by Paul Bommer
DECEMBER 19 Marley's Ghost
Illustration by Paul Bommer
Used by permission
So much of what we now think of Christmas comes, it seems, from the works and writings of Charles Dickens, and in particular A Christmas Carol, his famous ghost story of 1843. The book opens thus:
Marley was dead: to begin with. There is no doubt whatever about that. The register of his burial was signed by the clergyman, the clerk, the undertaker, and the chief mourner. Scrooge signed it. And Scrooge's name was good upon 'Change, for anything he chose to put his hand to. Old Marley was as dead as a door-nail.
Mind! I don't mean to say that I know, of my own knowledge, what there is particularly dead about a door-nail. I might have been inclined, myself, to regard a coffin-nail as the deadest piece of ironmongery in the trade. But the wisdom of our ancestors is in the simile; and my unhallowed hands shall not disturb it, or the Country's done for. You will therefore permit me to repeat, emphatically, that Marley was as dead as a door-nail.
And so opens 'Stave One', the first of 5 chapters (or Staves, as Dickens calls them)
Here the reader meets Ebenezer Scrooge, a miserable but wealthy old man. Scrooge works in his counting house with his clerk, Bob Cratchit.
Bob writes out records of accounts and Scrooge oversees the business but we don't know (it's not important) what it exactly does. (There may be a clue in the next chapter, where we see Scrooge as an apprentice with Mr. Fezziwig.) It is Christmas Eve, and Scrooge receives several visitors.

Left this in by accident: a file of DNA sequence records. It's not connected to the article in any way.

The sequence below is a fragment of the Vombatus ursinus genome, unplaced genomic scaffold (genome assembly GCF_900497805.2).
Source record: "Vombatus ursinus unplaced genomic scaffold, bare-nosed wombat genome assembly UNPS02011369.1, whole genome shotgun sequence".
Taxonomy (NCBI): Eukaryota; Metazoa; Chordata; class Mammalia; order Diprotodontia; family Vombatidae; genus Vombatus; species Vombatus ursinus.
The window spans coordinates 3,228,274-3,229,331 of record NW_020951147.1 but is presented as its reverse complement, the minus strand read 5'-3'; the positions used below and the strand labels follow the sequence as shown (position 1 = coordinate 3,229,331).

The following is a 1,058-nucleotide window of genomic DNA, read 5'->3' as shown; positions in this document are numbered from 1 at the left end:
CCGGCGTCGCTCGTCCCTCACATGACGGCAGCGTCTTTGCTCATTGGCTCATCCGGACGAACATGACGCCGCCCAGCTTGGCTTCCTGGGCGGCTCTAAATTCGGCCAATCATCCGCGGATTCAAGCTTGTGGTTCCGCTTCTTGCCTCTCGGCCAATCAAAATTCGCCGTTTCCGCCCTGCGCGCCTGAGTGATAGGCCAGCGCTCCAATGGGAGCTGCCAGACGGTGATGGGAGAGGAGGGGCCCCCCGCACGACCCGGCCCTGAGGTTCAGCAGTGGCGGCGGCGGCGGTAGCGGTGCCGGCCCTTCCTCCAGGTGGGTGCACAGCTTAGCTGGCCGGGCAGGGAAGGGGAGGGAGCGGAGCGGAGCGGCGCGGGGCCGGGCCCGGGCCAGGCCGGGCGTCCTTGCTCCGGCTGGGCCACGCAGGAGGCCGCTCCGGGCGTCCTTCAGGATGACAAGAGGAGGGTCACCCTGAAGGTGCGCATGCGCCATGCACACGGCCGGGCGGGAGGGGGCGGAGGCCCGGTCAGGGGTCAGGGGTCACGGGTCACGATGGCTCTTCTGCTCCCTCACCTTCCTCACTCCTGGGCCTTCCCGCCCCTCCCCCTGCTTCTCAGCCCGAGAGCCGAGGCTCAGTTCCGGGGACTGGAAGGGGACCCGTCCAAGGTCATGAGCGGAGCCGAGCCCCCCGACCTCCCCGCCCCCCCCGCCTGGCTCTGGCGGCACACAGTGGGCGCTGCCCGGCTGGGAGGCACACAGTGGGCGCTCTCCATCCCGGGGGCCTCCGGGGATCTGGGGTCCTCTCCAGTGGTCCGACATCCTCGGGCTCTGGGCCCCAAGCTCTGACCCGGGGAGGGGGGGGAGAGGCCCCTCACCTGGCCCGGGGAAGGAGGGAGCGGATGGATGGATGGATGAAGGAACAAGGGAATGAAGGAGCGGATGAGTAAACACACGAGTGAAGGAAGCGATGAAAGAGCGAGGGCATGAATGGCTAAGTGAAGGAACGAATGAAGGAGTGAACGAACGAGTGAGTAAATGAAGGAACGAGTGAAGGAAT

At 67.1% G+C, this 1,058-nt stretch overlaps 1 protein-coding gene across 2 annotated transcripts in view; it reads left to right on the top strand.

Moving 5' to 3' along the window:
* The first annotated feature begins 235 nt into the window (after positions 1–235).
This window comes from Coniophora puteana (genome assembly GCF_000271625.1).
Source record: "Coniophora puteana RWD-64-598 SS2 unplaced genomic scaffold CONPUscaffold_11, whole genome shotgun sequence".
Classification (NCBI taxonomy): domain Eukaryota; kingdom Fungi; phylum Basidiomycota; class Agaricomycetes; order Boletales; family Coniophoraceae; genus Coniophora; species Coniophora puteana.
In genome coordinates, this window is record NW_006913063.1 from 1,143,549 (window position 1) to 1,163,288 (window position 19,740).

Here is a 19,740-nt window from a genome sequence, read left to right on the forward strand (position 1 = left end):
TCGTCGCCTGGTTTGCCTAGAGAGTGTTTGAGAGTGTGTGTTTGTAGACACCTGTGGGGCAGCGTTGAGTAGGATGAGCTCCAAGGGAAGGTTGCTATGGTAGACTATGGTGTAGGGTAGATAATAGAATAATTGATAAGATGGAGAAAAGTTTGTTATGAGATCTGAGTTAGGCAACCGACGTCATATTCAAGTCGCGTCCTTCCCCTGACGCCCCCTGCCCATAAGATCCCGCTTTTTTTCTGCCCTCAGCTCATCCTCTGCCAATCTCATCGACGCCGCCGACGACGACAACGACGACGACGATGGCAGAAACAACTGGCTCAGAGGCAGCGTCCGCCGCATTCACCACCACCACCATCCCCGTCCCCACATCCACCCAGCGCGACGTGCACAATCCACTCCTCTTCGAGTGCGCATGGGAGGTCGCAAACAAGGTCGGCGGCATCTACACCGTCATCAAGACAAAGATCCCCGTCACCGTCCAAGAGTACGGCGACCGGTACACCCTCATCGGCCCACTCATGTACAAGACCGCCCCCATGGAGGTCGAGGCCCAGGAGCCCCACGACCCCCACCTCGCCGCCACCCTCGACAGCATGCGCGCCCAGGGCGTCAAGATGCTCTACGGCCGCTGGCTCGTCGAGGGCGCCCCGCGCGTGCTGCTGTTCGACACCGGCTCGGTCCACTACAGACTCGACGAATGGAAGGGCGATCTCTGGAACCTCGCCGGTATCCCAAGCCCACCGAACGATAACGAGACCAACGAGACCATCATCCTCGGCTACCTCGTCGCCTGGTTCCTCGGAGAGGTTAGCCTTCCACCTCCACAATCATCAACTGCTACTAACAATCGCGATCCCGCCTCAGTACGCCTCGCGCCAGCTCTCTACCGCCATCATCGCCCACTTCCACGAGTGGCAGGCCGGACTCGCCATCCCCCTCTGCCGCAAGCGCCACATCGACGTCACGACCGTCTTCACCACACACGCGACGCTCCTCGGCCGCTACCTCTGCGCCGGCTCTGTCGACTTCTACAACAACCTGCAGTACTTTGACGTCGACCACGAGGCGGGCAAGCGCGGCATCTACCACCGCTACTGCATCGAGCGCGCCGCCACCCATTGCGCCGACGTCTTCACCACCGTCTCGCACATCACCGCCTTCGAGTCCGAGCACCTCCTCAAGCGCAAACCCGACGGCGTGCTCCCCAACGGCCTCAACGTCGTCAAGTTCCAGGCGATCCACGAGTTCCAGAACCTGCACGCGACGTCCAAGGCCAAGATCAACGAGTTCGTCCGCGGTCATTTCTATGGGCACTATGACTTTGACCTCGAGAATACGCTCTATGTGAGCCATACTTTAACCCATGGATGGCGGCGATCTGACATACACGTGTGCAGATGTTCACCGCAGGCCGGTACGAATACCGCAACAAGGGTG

One is his nephew, Fred, who invites Scrooge to dine with him for Christmas. Then come two gentlemen who are collecting for charity. We learn here that Scrooge had a partner, Jacob Marley, who died on Christmas Eve seven years previously.
Scrooge refuses to give the gentlemen anything, saying he helps the poor already through supporting prisons and workhouses. Scrooge allows Bob to have Christmas Day as a holiday, but insists that he be back at work all the earlier next day. (Boxing Day was not usually a holiday in the 19th century, but was the day when tradesmen collected their Christmas "boxes"—gifts from their customers.)
When Scrooge returns to his lodging he is visited by the Ghost of Jacob Marley who is weighed down by a massive chain, made up of cashboxes, keys and padlocks. The ghost says that any spirit which does not mix with other people in life must travel among them after death. Marley tells Scrooge that he, too, wears a chain, larger than Marley's. Marley has often sat by him unseen. Now he warns him of three more spirits which will visit to help him change his ways. . . .
From Paul Bommer: Illustration, design & Print-making. Used by permission.